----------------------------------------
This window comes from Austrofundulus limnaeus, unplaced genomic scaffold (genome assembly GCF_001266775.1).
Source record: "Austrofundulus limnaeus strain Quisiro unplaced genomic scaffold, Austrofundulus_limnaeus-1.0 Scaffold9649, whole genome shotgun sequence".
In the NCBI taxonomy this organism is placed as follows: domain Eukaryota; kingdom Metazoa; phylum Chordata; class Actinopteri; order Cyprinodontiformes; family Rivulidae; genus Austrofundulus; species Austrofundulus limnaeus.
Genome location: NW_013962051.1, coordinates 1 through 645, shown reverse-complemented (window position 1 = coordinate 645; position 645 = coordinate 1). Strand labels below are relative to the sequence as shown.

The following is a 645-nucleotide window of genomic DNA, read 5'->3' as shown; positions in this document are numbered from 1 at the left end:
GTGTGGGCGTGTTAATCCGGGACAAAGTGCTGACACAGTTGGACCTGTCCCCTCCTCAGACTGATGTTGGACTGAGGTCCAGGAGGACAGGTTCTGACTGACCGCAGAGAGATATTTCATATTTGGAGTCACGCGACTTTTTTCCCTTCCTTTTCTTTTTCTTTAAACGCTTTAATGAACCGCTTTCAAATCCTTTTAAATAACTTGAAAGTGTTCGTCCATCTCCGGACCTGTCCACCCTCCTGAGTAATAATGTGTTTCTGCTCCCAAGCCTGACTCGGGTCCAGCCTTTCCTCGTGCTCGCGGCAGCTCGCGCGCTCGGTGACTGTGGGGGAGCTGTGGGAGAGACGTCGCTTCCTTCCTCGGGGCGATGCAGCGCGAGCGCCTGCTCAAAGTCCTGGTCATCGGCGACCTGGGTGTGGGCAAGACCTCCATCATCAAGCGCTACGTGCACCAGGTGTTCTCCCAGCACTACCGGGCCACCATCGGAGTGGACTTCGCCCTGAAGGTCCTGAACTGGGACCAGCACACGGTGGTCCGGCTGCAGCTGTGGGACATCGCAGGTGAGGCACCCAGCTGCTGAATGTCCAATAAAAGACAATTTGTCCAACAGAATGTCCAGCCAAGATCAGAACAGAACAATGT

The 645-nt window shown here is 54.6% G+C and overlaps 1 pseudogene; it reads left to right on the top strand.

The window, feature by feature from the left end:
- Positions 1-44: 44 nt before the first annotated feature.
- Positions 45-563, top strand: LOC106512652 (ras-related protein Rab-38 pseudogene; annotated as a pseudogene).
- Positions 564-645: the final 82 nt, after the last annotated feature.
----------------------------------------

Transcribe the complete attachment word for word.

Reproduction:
This window comes from Austrofundulus limnaeus, unplaced genomic scaffold (genome assembly GCF_001266775.1).
Source record: "Austrofundulus limnaeus strain Quisiro unplaced genomic scaffold, Austrofundulus_limnaeus-1.0 Scaffold9649, whole genome shotgun sequence".
In the NCBI taxonomy this organism is placed as follows: domain Eukaryota; kingdom Metazoa; phylum Chordata; class Actinopteri; order Cyprinodontiformes; family Rivulidae; genus Austrofundulus; species Austrofundulus limnaeus.
Genome location: NW_013962051.1, coordinates 1 through 645, shown reverse-complemented (window position 1 = coordinate 645; position 645 = coordinate 1). Strand labels below are relative to the sequence as shown.

The following is a 645-nucleotide window of genomic DNA, read 5'->3' as shown; positions in this document are numbered from 1 at the left end:
GTGTGGGCGTGTTAATCCGGGACAAAGTGCTGACACAGTTGGACCTGTCCCCTCCTCAGACTGATGTTGGACTGAGGTCCAGGAGGACAGGTTCTGACTGACCGCAGAGAGATATTTCATATTTGGAGTCACGCGACTTTTTTCCCTTCCTTTTCTTTTTCTTTAAACGCTTTAATGAACCGCTTTCAAATCCTTTTAAATAACTTGAAAGTGTTCGTCCATCTCCGGACCTGTCCACCCTCCTGAGTAATAATGTGTTTCTGCTCCCAAGCCTGACTCGGGTCCAGCCTTTCCTCGTGCTCGCGGCAGCTCGCGCGCTCGGTGACTGTGGGGGAGCTGTGGGAGAGACGTCGCTTCCTTCCTCGGGGCGATGCAGCGCGAGCGCCTGCTCAAAGTCCTGGTCATCGGCGACCTGGGTGTGGGCAAGACCTCCATCATCAAGCGCTACGTGCACCAGGTGTTCTCCCAGCACTACCGGGCCACCATCGGAGTGGACTTCGCCCTGAAGGTCCTGAACTGGGACCAGCACACGGTGGTCCGGCTGCAGCTGTGGGACATCGCAGGTGAGGCACCCAGCTGCTGAATGTCCAATAAAAGACAATTTGTCCAACAGAATGTCCAGCCAAGATCAGAACAGAACAATGT

The 645-nt window shown here is 54.6% G+C and overlaps 1 pseudogene; it reads left to right on the top strand.

The window, feature by feature from the left end:
- Positions 1-44: 44 nt before the first annotated feature.
- Positions 45-563, top strand: LOC106512652 (ras-related protein Rab-38 pseudogene; annotated as a pseudogene).
- Positions 564-645: the final 82 nt, after the last annotated feature.